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DIA issues protest permit under court order, but limits crowd size to, wait for it, FOUR! Then court stays injunction.

DENVER, COLORADO- Abiding by the injunction in McDonnell v Denver, DIA administrators granted us a free speech permit within 24-hours on Thursday, but they insisted that the terminal location desired could only accommodate FOUR PEOPLE. You heard right. Four. There's irony here too because there were FIVE people named on the permit application! Thus the permit was actually 20% denied, and in reality 92% denied given that we sought a permit for 50 people, a number easily lower than the DIA International Arrivals area can handle.   MEANWHILE, in the 10th Circuit Court, the city of Denver appealed the DIA injunction and asked for a stay. This is not usually granted in First Amendment cases, but on Thursday it was. The 10th Circuit stayed the injunction and wants to hear arguments on March 17. So at DIA for now we're back to the impermissive permit process that precludes accomodating public expression at the Denver airport. And the signing of President Trump's new improved Muslim Ban looms... 49451

Denver’s Office of the Independent Monitor moved, no one’s saying where

Denver's Office of the Independent Monitor moved from its offices on the 12th floor of the Wellington Webb Building. Staff for the City Attorney, who've moved in, are saying they don't know where the OIM has gone. Convenient. FYI, it's moved to the Denver Post Building, but the information desk there won't tell you were it is either. So the bad news is that you have to know it's there, you have to have an appointment, and you have to know who you're seeing there before security will send someone to escort you up. Denver's OIM recently made the news about city council renewing their commitment to its existance, but it's becoming nearly invisible to the public it's supposed to serve.

Wilfred Owen: Spring Offensive & PTSD

You won’t find a more haunting depiction of battle induced PTSD than the last two stanzas of Wilfred Owen’s Spring Offensive. You’ll be curious no doubt to double back on the setup: troops being marched to the frontline, the idyllic lull before battle, the unceremonious charge, and the moment a stealthy sprint turns to mayhem. The next stanza speculates about the fate of those who fall in battle: to bullets, to explosive shells, and to shrapnel. The last stanza is about the "too swift" survivors who "out-fiend" death to come through, and don't want to, or can't, talk about it. 47158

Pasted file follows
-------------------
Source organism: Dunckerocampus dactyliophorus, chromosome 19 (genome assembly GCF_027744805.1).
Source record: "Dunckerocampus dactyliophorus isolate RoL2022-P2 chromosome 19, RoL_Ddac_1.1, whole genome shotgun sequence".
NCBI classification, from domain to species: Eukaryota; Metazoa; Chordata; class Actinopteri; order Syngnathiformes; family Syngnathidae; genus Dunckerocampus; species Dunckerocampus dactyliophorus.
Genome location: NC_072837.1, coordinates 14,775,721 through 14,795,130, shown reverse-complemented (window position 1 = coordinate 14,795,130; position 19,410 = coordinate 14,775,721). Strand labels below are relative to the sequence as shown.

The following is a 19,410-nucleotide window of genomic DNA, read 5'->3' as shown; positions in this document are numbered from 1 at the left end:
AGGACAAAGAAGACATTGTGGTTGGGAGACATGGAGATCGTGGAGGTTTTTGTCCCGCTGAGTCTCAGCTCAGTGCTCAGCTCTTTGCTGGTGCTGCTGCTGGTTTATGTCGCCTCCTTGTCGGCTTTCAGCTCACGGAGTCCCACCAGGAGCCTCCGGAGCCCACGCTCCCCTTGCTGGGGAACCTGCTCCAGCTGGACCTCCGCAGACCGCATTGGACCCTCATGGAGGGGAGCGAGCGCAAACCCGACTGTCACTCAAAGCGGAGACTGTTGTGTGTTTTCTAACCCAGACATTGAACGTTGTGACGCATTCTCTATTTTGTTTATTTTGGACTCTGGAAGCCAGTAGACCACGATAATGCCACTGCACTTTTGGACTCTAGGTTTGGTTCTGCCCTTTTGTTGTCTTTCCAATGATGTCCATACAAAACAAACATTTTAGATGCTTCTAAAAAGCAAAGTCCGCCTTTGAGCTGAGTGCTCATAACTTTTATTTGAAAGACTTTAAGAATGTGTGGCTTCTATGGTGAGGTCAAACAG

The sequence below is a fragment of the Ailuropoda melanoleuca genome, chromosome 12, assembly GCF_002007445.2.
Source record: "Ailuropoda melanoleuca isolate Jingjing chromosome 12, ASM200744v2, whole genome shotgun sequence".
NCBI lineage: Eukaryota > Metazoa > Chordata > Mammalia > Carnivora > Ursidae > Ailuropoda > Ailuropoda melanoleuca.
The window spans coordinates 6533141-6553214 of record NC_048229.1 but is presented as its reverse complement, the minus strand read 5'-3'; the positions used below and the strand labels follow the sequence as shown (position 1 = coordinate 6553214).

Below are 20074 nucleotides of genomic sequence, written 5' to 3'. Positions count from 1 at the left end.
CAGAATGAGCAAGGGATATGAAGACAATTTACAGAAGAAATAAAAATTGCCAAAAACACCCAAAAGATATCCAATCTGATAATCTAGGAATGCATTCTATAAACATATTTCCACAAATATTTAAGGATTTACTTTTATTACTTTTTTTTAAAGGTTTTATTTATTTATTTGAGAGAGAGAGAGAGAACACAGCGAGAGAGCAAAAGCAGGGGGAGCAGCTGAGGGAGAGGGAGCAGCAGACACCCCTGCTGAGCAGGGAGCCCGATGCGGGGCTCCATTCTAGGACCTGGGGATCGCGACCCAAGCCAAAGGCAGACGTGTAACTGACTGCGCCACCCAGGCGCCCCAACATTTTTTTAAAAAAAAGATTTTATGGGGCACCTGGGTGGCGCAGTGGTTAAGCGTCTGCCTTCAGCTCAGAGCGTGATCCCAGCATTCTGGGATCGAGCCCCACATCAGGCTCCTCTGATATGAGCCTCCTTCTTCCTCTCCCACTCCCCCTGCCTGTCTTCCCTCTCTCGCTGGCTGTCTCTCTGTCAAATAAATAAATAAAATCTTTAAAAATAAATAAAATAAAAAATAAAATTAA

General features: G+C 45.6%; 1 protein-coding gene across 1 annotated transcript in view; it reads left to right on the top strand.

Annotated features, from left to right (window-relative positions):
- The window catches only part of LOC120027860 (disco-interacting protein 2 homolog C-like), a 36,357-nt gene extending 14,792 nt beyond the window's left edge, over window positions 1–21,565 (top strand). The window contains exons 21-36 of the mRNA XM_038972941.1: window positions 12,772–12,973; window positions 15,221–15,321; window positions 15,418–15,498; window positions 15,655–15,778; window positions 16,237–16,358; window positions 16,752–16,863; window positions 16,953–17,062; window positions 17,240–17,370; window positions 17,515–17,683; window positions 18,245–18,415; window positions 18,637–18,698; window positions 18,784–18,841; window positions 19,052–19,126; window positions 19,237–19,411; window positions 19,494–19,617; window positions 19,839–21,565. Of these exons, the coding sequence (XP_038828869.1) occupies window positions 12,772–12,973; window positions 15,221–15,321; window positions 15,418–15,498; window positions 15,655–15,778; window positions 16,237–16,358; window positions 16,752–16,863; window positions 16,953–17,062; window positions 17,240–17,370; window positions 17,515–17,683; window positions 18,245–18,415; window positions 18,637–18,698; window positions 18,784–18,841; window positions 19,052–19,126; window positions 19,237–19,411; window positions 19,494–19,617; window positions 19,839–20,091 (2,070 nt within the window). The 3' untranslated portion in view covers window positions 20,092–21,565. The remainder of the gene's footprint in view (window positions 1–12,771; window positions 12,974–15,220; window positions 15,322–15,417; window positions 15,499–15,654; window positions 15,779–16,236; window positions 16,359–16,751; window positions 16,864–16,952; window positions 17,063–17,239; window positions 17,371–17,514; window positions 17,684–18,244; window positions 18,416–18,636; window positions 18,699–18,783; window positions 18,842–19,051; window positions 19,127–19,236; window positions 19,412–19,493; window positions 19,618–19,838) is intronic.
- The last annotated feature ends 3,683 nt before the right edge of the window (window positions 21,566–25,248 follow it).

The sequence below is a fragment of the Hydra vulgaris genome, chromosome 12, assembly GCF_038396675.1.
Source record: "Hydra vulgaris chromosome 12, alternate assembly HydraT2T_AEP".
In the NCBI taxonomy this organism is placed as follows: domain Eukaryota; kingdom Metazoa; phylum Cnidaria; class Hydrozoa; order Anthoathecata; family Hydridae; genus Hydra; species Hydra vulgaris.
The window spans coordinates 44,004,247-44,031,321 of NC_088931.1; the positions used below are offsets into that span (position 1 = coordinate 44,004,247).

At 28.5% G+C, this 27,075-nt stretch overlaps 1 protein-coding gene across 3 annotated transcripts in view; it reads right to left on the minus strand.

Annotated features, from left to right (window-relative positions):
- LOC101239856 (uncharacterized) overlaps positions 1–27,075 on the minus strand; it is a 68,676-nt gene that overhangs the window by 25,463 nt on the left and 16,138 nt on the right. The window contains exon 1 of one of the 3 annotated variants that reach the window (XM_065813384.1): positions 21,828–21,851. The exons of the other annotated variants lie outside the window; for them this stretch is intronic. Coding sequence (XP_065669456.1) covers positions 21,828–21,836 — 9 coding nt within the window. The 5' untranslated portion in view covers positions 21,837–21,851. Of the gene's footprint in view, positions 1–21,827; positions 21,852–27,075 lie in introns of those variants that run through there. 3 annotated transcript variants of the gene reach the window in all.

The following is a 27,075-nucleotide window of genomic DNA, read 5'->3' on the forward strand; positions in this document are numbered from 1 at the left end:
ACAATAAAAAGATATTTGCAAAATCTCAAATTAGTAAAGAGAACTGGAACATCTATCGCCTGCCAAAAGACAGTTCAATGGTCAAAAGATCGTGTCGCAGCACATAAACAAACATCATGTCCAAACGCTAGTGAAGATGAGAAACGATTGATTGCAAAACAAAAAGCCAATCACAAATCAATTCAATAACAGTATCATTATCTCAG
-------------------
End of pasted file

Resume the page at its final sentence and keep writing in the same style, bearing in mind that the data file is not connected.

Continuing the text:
Wilfred Owen: Dulce et decorum est (Pro patria mori – The Old Lie)

The Roman poet Horace wrote "It is sweet and glorious to die for one's country" as Rome shifted from republic to empire. By 1917 British infantryman Wilfred Owen had reduced Horace's sentiment to "The old Lie." Owen was killed in the Great War. His poem wasn't published until 1920 after the war. Even exposed, the old lie went on to adorn many monuments, including, also in 1920, the rising U.S. empire's Arlington National Cemetery. 47142

BREAKING: CNN loses Korean ferry

Whether an airliner disappears in thin air, or a ship capsizes right before the eyes of rescuers, the failure of modern technology is confounding television viewers. Will the common fate of passengers become the tragic constant?

The Putin knock-knock joke is easier to find than his Kremlin speech on Crimea

This graphic circulating on the interwebs is a lot easier to find than Vladimir Putin's March 18 address to the Kremlin about the referendum in Crimea after the Western coup in Ukraine. Bypassing dubious translations excerpted on Capitalist media sites, here is a transcript of his speech direct from the Kremlin. Putin is no hero, but he threatens US-EU banking hegemony, gives asylum to Edward Snowden, and executes zero people with drones. 40152

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